lemongrove Fri 23-Aug-19 15:50:00

In the past ( including the 60’s in that) women and girls still wore a type of corset (roll ons) that did pull you in around the waist and hips, now we don’t, so sizes are bound to reflect that fact.
So comfy now in just a bra and pants/knickers 😁

Grannybags Fri 23-Aug-19 16:44:35

In the past if you were overweight you would have to buy your clothes in shops such at Evans, which were not very "trendy".

Now all the fashion retailers seem to cater for sizes 24+ so young people can still find fashion clothes in their size.

I think if larger clothes tended to be more old fashioned more people would be encouraged to loose some weight.

Callistemon Fri 23-Aug-19 16:47:22

Even in the 1970s many women were still wearing a 'girdle' and some older women I worked with still had that well-corseted' look.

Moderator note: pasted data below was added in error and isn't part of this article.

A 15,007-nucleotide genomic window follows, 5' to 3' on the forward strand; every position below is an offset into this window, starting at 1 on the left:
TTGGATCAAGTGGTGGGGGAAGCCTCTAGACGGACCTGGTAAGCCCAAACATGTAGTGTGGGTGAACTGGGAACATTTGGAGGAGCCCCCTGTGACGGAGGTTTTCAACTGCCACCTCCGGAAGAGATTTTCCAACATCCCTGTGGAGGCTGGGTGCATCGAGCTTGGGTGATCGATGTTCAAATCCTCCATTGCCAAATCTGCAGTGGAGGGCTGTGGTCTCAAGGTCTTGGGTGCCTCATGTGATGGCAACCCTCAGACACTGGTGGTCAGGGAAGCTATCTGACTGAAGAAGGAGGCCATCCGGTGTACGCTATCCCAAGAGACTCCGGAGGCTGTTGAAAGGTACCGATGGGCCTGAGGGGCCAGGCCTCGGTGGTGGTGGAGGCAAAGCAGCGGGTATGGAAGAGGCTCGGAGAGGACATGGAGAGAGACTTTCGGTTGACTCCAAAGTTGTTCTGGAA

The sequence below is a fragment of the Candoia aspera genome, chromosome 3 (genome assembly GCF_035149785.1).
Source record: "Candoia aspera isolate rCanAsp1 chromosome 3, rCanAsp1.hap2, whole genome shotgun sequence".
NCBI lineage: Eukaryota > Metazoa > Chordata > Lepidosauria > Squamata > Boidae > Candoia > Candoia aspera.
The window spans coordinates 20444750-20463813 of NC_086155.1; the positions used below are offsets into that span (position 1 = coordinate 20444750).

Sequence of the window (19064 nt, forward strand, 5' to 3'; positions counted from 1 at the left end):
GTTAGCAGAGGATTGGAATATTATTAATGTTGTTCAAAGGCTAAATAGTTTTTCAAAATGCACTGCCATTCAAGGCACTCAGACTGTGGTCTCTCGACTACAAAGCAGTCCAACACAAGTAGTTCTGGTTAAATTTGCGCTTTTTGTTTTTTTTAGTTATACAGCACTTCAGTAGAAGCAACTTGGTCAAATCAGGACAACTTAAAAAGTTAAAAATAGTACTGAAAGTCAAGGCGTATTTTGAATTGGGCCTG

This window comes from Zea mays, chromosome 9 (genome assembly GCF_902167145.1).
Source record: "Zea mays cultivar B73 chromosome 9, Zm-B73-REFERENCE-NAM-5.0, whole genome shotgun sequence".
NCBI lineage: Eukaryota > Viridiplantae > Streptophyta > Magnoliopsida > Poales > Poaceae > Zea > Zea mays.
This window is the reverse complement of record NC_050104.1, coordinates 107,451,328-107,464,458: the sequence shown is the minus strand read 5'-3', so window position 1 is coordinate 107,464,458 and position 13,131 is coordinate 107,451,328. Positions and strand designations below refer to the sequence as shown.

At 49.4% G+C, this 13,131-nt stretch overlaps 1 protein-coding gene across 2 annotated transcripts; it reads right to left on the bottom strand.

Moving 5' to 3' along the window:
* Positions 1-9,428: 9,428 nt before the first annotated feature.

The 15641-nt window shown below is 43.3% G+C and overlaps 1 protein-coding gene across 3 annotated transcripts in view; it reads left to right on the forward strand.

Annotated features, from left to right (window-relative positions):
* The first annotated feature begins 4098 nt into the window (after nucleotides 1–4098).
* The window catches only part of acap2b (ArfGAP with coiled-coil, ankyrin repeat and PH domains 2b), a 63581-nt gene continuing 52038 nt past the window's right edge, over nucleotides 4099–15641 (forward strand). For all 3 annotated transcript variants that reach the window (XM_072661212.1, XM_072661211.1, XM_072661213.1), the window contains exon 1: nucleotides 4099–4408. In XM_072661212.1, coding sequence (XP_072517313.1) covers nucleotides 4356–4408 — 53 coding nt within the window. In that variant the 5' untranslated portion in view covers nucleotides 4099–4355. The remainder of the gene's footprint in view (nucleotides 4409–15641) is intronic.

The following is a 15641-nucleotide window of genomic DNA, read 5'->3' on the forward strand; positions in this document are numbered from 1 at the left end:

We still had rationing in the 1950s but an hourglass figure was something to aspire to: 36/24/36 was considered ideal, then along came Twiggy so those of us who were 36/24/36 (actually I was a bit slimmer) were considered plump!

I thought I'd read that Marilyn Monroe was a size 16, and does anyone remember Jayne Mansfield?

sodapop Fri 23-Aug-19 16:54:17

No its because we eat too much and don't exercise enough. Retailers are just cashing in on an existing problem.

lemongrove Fri 23-Aug-19 16:58:36

Yes, I read that Monroe was a size 16 too.

lemongrove Fri 23-Aug-19 16:59:56

However, looking at her in Some Like It Hot ( unless she was pulled in by a mega corset) she looks no more than a 14 at most.

HildaW Fri 23-Aug-19 17:03:03

U.S. sizes are at least one size smaller than ours...….I once had a pair that said '10' when I was very much an M&S 14 back in the 8os!

Daisymae Fri 23-Aug-19 17:04:08

It's a psychological thing, manufacturers know that we will buy more clothes if they are labelled generously. Economics. Back in the 60s nothing would fit if you put in a couple of pounds. Who is going to buy a size 18 in Topshop when size 14 m and s fits? I believe that size 16 is average, which would surely be size 20 back in the day!